PE Investment in India

Private Capital | NOVEMBER 17, 2010

India is the largest democracy in the world, and with its consistent growth, performance and skilled labour force, it provides a promising investment opportunity. In particular, the progressive liberalization of governmental policies, a rapidly expanding services sector and increased foreign direct investment have all contributed to a strong economy with enormous potential.

As a result of these and other factors, this is an exciting time to be involved in the private equity industry in India, as large global private equity investors are either setting up India-dedicated funds or increasing allocations for Indian investments in their global portfolios.

In 2007, prior to the onset of the global financial crisis, it is estimated that approximately 300 firms had a presence in the Indian market, while investment peaked at US$11 billion. In Canada, the Canada Pension Plan Investment Board (CPPIB) recently made its first investment in India through a $100-million investment in a fund focused on investing in India. The CPPIB is one of the world's largest private equity investors with approximately $129 billion of assets under management.

Structuring investments

Offshore Investment Vehicles and Double Taxation Treaties

Foreign investment into India has been primarily structured through the use of an entity established in a jurisdiction with a favourable tax treaty with India. In this respect, a number of jurisdictions have been used to structure inbound investment, including Cyprus, the Netherlands, Mauritius and Singapore.

While Singapore and Cyprus offer comparable benefits under their tax treaties with India, certain provisions in those treaties have placed those jurisdictions at a disadvantage in comparison to Mauritius. For example, India's double taxation treaty with Singapore has a stringent limitation of benefits clause that has deterred foreign investors from adopting Singapore as the jurisdiction in which to establish an entity for inbound investment into India. In Cyprus, there is some ambiguity in its tax treaty with India in respect of its residency requirements, which has discouraged some foreign investors from utilizing this jurisdiction.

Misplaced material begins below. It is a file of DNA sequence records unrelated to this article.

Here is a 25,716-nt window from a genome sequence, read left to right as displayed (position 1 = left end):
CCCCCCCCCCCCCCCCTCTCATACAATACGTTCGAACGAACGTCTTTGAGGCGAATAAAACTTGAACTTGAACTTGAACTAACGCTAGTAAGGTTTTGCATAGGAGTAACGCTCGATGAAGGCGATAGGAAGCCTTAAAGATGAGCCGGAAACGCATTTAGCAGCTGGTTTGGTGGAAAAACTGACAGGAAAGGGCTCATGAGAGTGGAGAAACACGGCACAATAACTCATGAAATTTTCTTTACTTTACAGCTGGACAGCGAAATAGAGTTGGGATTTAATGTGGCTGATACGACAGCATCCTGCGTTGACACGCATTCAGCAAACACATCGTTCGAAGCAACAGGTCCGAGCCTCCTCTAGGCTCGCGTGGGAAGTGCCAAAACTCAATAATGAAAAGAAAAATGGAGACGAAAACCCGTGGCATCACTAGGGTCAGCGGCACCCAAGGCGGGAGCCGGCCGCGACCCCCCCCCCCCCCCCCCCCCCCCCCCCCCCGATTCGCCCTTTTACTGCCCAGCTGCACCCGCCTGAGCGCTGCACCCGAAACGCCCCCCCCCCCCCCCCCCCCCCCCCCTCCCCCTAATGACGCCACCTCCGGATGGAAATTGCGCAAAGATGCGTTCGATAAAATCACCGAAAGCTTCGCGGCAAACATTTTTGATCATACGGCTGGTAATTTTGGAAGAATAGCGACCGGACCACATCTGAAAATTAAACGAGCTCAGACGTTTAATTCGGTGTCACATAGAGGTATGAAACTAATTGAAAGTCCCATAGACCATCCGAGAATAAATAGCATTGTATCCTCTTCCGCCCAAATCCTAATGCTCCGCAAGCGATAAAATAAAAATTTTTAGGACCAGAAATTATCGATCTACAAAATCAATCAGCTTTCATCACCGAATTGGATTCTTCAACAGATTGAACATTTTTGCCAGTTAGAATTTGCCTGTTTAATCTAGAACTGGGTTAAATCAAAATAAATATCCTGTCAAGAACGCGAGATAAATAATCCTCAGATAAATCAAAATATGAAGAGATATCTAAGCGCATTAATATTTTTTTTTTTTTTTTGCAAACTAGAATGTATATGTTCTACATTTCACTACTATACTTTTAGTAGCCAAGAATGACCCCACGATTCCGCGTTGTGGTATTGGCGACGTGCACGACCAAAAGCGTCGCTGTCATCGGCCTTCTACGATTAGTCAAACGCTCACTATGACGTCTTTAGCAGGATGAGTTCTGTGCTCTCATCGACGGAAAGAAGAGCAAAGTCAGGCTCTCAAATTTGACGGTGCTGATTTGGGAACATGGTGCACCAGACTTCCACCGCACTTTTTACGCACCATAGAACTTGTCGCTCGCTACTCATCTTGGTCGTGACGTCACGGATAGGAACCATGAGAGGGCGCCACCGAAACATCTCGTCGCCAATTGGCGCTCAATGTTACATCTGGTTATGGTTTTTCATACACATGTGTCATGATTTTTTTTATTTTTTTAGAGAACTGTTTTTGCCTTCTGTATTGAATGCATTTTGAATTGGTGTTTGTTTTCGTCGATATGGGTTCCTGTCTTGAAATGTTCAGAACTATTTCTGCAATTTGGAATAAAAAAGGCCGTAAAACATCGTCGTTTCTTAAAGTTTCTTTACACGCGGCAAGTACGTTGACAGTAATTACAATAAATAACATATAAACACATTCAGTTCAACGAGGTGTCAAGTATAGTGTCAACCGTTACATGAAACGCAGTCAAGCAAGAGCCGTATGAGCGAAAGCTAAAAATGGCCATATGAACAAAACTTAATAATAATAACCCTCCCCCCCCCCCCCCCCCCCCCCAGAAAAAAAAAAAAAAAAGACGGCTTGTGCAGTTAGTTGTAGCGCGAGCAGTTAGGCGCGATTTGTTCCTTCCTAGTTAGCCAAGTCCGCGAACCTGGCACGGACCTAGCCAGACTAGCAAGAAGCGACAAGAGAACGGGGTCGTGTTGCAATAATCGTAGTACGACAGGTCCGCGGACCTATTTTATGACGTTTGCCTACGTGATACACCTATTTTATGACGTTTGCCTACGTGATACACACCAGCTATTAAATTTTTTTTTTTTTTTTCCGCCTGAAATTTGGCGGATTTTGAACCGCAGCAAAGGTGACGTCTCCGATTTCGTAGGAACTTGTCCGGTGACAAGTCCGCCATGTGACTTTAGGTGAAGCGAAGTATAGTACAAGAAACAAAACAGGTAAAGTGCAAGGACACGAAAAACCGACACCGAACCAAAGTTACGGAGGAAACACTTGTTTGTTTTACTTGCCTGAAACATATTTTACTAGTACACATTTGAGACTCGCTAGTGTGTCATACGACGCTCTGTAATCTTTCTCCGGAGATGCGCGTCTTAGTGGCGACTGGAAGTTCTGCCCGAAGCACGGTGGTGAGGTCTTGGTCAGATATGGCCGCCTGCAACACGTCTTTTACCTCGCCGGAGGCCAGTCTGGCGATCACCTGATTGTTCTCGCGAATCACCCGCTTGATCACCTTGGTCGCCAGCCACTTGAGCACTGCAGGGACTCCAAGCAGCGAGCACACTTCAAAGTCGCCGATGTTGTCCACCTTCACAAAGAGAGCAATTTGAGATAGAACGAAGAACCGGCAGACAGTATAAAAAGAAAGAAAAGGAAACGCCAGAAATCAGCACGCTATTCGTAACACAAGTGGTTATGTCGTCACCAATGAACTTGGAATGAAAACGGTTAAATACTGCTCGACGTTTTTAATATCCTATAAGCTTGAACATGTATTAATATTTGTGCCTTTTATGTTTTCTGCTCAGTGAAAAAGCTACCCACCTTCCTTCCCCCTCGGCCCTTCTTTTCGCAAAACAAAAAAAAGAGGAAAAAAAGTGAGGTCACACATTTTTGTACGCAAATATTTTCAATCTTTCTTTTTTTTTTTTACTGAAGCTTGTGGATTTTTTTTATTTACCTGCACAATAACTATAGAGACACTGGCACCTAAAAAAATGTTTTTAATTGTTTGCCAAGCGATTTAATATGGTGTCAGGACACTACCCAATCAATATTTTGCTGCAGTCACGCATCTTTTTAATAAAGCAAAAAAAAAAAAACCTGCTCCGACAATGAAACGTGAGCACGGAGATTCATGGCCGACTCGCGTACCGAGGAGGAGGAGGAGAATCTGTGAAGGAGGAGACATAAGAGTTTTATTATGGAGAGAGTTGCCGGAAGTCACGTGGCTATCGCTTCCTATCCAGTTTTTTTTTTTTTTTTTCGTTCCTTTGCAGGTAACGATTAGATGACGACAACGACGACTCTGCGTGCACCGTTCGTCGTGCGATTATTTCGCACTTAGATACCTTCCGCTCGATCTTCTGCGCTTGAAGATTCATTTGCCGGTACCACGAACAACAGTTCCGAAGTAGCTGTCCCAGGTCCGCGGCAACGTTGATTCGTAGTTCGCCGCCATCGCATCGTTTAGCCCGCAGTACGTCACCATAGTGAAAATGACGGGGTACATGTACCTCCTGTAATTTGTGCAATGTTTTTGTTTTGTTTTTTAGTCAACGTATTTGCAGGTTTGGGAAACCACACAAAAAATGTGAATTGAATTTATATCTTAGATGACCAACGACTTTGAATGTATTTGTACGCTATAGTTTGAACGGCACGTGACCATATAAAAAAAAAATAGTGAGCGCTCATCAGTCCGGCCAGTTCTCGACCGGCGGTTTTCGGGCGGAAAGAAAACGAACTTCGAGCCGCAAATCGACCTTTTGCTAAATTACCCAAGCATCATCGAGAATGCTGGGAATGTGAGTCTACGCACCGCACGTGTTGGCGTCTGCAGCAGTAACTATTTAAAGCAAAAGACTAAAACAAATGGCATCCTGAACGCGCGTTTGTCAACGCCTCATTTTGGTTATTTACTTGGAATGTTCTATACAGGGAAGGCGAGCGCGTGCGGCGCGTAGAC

Currently, Mauritius is the preferred jurisdiction for investing in India, mainly because Mauritius has an advantageous double taxation avoidance agreement with India (the Indo-Mauritius DTAA) that permits foreign investors significant tax benefits in relation to returns on their Indian investments. The primary benefit of the Indo-Mauritius DTAA is that there are no capital gains in either India or Mauritius on the sale of the shares of an Indian company by a Mauritius company, as this treaty provides that capital gains on Indian securities held by Mauritius persons are taxable only in Mauritius. Mauritius has a zero per cent applicable capital gains tax rate.

For an entity to avail itself of the benefits of the Indo-Mauritius DTAA, it will need to satisfy a number of criteria. It will have to be tax resident of Mauritius, i.e. have a valid tax resident certificate issued by the competent tax authorities in Mauritius; it should not be a tax resident of India, i.e. its control and management should be exercised from outside of India; and it should have some substance and not simply act as a conduit entity, i.e. central administration, accounts and resident directors in Mauritius, etc.

Foreign Investment Routes into India

Typically, foreign investors will establish and provide capital to a corporation referred to as a General Business Licence – Category 1 Company in Mauritius. Depending on which route is followed for investing into India, additional entities will likely be established in Mauritius and possibly India itself. This is especially the case as recent amendments to India's foreign investment regulations provide that any investment made by an Indian company – owned and controlled by resident Indians – in India is not considered foreign investment.

Careful structuring is required to mitigate the risks that an entity established in Mauritius is not considered a permanent establishment by India and is therefore potentially exposed to Indian tax liabilities. This is an issue because Indian capital gains tax is avoidable only to the extent that the Mauritius entity is not permanently established in India, which is ultimately a question of fact for the Indian tax authorities.

Utilizing an entity established in Mauritius does have its challenges as some investors are not familiar with Mauritian law. As a result, some structures have been created whereby a parent entity to a Mauritius entity is established (where investors allocate their capital for investment) in an offshore jurisdiction where such investors have more comfort and familiarity with the applicable laws.

Foreign Investment Routes